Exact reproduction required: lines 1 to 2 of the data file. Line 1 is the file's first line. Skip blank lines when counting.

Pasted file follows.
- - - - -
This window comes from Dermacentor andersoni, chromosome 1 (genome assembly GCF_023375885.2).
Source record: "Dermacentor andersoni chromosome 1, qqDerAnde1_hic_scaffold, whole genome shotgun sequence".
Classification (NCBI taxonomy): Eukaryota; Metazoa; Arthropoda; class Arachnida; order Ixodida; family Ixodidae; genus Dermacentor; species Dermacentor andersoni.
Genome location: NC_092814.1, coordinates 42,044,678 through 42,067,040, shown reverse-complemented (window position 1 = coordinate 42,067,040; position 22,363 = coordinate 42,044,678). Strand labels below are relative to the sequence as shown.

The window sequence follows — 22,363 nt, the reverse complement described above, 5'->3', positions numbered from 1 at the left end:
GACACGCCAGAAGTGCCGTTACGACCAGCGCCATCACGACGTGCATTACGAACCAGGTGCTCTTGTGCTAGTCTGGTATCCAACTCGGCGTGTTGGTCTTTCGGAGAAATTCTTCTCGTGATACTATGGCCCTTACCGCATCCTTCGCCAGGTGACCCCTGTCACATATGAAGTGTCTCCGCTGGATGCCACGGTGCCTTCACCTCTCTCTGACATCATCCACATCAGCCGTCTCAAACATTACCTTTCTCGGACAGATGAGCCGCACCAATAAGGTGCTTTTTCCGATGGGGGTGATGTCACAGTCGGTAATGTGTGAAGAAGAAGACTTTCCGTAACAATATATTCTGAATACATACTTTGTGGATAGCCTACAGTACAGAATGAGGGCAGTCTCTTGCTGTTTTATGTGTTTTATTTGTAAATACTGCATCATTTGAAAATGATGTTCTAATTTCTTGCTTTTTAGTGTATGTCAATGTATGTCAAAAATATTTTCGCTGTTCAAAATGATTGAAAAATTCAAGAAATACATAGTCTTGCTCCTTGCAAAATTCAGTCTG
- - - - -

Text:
This window comes from Dermacentor andersoni, chromosome 1 (genome assembly GCF_023375885.2).
Source record: "Dermacentor andersoni chromosome 1, qqDerAnde1_hic_scaffold, whole genome shotgun sequence".